Getting the F... acebook out of Kea: Zuck's open-sourcerers retrain load balancer as a server
Replaces industry standard with homegrown DHCPLB code
Antisocial media giant Facebook has published the source code for the latest version of DHCPLB, adding server functionality to the tool that was first developed by FB engineers for hardware provisioning and load balancing.
The updated open-source DHCPLB can be downloaded from GitHub.
At Facebook, the tool has already replaced an older implementation of the provisioning stack based on Kea, an open-source DHCP server project managed by the nonprofit Internet Systems Consortium (ISC).
"With this version, we've seen better throughput and are able to iterate faster than we could with our previous solution," Pablo Mazzini, a production engineer at Facebook, wrote in a blog post today. "In fact, we are now handling the same volume of traffic with 10 times fewer servers."
Facebook has been using the Dynamic Host Configuration Protocol (DHCP) to provision its servers since 2013. The protocol, as most Reg readers know, is typically used to allocate IP addresses to machines within a network.
In 2016, Facebook released DHCPLB, its open-source implementation of a load balancer for DHCP. The proof of concept was developed during a hackathon by a team of three, including an intern. It was written in Go, a programming language created at Google, supported A/B testing, and offered a choice of two balancing algorithms.
DHCPLB and Kea were then combined into a single system that has been used by Facebook for the past three years.
The latest update to DHCPLB adds the ability to assign IPs directly, bypassing Kea. Mazzini said the main problem with the old setup was the fact that Kea is a single-threaded server – it can only process one transaction at a time, and at Facebook's scale, this resulted in "frequent bottlenecks". The company's infrastructure footprint was growing so large it was forced to constantly add more Kea servers.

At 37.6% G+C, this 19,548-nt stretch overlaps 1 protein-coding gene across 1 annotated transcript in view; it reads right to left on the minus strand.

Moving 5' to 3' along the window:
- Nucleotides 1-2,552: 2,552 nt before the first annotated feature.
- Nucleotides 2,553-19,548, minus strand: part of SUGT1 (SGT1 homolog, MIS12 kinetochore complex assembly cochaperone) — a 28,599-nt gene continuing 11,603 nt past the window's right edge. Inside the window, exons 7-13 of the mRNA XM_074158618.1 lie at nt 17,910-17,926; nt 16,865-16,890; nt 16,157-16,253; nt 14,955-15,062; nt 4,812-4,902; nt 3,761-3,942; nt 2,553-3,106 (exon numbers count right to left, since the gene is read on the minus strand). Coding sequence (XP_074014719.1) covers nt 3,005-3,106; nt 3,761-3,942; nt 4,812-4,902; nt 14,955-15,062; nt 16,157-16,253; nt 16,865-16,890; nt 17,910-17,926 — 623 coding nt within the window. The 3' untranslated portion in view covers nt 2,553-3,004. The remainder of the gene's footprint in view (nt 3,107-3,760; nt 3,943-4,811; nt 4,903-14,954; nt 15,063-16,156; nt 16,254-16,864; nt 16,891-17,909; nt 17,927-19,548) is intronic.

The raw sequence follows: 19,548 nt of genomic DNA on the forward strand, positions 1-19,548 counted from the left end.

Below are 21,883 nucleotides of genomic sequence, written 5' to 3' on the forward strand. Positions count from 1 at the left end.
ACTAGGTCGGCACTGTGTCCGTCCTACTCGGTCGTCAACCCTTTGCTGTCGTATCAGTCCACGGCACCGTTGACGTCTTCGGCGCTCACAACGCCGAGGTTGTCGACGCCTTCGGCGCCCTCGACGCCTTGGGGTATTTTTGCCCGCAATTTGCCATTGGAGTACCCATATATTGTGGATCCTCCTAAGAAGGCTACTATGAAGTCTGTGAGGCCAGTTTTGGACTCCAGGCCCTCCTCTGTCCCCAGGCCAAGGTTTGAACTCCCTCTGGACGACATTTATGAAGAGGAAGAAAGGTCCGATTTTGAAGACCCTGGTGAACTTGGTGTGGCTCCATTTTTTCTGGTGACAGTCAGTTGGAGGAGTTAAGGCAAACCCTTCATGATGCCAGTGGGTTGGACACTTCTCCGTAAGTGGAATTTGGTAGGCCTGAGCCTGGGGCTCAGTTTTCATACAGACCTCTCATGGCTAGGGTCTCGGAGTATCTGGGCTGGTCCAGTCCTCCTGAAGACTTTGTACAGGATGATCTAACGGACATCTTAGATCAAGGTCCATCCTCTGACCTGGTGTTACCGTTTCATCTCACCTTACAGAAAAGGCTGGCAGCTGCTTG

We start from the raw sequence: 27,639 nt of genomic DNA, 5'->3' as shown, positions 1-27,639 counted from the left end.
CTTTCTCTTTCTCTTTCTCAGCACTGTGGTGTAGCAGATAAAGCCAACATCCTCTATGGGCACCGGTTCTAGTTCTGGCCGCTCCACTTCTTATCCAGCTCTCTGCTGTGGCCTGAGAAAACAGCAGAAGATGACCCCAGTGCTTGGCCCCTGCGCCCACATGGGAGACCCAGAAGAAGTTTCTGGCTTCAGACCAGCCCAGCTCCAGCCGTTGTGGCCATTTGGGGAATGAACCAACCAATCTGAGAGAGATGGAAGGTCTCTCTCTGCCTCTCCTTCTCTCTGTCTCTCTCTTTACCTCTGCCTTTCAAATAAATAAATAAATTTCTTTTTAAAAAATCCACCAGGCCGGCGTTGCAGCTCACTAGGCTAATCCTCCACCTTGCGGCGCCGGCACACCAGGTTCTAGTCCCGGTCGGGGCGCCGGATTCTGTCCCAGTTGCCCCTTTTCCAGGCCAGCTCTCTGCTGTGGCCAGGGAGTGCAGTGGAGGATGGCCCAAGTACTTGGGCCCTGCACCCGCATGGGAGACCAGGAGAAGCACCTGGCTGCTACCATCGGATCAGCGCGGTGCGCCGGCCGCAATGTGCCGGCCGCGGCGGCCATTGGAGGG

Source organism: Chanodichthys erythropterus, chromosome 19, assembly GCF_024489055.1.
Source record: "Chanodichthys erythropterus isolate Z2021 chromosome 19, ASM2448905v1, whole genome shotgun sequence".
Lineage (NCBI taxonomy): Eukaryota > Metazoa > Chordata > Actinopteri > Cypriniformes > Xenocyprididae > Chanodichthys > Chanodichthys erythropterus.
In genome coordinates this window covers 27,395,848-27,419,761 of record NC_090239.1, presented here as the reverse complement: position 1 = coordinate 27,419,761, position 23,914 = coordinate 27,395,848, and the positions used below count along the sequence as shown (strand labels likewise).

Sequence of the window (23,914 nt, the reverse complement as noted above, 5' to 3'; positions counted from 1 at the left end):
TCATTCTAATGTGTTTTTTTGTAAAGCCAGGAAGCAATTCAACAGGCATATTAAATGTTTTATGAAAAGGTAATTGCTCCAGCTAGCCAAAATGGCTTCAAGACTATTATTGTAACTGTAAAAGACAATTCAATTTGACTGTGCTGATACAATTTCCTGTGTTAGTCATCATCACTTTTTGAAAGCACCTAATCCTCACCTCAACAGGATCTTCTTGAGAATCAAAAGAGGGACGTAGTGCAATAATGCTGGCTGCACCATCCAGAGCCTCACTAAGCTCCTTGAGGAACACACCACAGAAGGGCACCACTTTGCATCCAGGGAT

Since DHCPLB was written in multi-threaded Go code, it is able to serve multiple requests simultaneously.
"The open source DHCPLB project is the framework we use for our own implementation. It now provides an interface for writing your own handler to craft DHCP responses and make calls to a back-end system," Mazzini explained.
Facebook is a surprisingly active member of the open-source community: the US tech giant says it released 153 new open-source projects in 2018, and a total of 474 since being founded.
Some of its most notable contributions include FBOSS, the Facebook Open Switching System that powers the company's top-of-rack switches, the Open/R network platform, and the PyTorch machine learning library.
The social network is also responsible for one of the most interesting experiments in the application of the open-source philosophy to hardware – the Open Compute Project (OCP), which was started by Facebook in 2011. Research by IHS Markit states that at least $2.56bn of OCP-branded kit was sold in 2018 – and the number excludes any money made by the members of the OCP Foundation's board, such as Facebook, Intel, Microsoft and Rackspace. ®